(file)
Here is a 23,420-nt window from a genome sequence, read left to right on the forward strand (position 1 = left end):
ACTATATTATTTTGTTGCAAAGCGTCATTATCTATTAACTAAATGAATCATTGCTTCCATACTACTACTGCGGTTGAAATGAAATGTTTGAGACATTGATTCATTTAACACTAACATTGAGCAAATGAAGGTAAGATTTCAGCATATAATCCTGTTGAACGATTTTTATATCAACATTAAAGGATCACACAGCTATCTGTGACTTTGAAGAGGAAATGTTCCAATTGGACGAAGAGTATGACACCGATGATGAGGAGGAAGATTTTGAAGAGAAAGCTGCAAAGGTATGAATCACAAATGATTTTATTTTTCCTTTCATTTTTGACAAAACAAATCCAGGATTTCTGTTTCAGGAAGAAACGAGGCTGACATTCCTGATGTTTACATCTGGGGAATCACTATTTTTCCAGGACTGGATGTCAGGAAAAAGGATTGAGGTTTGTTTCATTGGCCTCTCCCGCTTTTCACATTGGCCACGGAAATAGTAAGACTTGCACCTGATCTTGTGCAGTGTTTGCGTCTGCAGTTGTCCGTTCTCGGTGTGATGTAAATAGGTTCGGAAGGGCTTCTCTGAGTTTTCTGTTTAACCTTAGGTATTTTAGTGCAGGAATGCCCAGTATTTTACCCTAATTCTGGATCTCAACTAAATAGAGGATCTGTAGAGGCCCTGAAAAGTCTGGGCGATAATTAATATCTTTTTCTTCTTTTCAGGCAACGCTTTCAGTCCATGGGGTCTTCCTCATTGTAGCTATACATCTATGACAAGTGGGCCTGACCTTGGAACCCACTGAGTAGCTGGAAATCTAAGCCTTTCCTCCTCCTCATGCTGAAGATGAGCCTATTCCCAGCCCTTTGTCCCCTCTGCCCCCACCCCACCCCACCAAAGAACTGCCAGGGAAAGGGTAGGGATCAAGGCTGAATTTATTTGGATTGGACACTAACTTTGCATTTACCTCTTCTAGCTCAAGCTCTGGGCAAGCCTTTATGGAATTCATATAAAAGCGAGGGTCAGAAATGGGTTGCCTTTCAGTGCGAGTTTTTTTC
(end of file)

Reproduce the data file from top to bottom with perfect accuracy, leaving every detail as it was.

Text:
Here is a 23,420-nt window from a genome sequence, read left to right on the forward strand (position 1 = left end):
ACTATATTATTTTGTTGCAAAGCGTCATTATCTATTAACTAAATGAATCATTGCTTCCATACTACTACTGCGGTTGAAATGAAATGTTTGAGACATTGATTCATTTAACACTAACATTGAGCAAATGAAGGTAAGATTTCAGCATATAATCCTGTTGAACGATTTTTATATCAACATTAAAGGATCACACAGCTATCTGTGACTTTGAAGAGGAAATGTTCCAATTGGACGAAGAGTATGACACCGATGATGAGGAGGAAGATTTTGAAGAGAAAGCTGCAAAGGTATGAATCACAAATGATTTTATTTTTCCTTTCATTTTTGACAAAACAAATCCAGGATTTCTGTTTCAGGAAGAAACGAGGCTGACATTCCTGATGTTTACATCTGGGGAATCACTATTTTTCCAGGACTGGATGTCAGGAAAAAGGATTGAGGTTTGTTTCATTGGCCTCTCCCGCTTTTCACATTGGCCACGGAAATAGTAAGACTTGCACCTGATCTTGTGCAGTGTTTGCGTCTGCAGTTGTCCGTTCTCGGTGTGATGTAAATAGGTTCGGAAGGGCTTCTCTGAGTTTTCTGTTTAACCTTAGGTATTTTAGTGCAGGAATGCCCAGTATTTTACCCTAATTCTGGATCTCAACTAAATAGAGGATCTGTAGAGGCCCTGAAAAGTCTGGGCGATAATTAATATCTTTTTCTTCTTTTCAGGCAACGCTTTCAGTCCATGGGGTCTTCCTCATTGTAGCTATACATCTATGACAAGTGGGCCTGACCTTGGAACCCACTGAGTAGCTGGAAATCTAAGCCTTTCCTCCTCCTCATGCTGAAGATGAGCCTATTCCCAGCCCTTTGTCCCCTCTGCCCCCACCCCACCCCACCAAAGAACTGCCAGGGAAAGGGTAGGGATCAAGGCTGAATTTATTTGGATTGGACACTAACTTTGCATTTACCTCTTCTAGCTCAAGCTCTGGGCAAGCCTTTATGGAATTCATATAAAAGCGAGGGTCAGAAATGGGTTGCCTTTCAGTGCGAGTTTTTTTC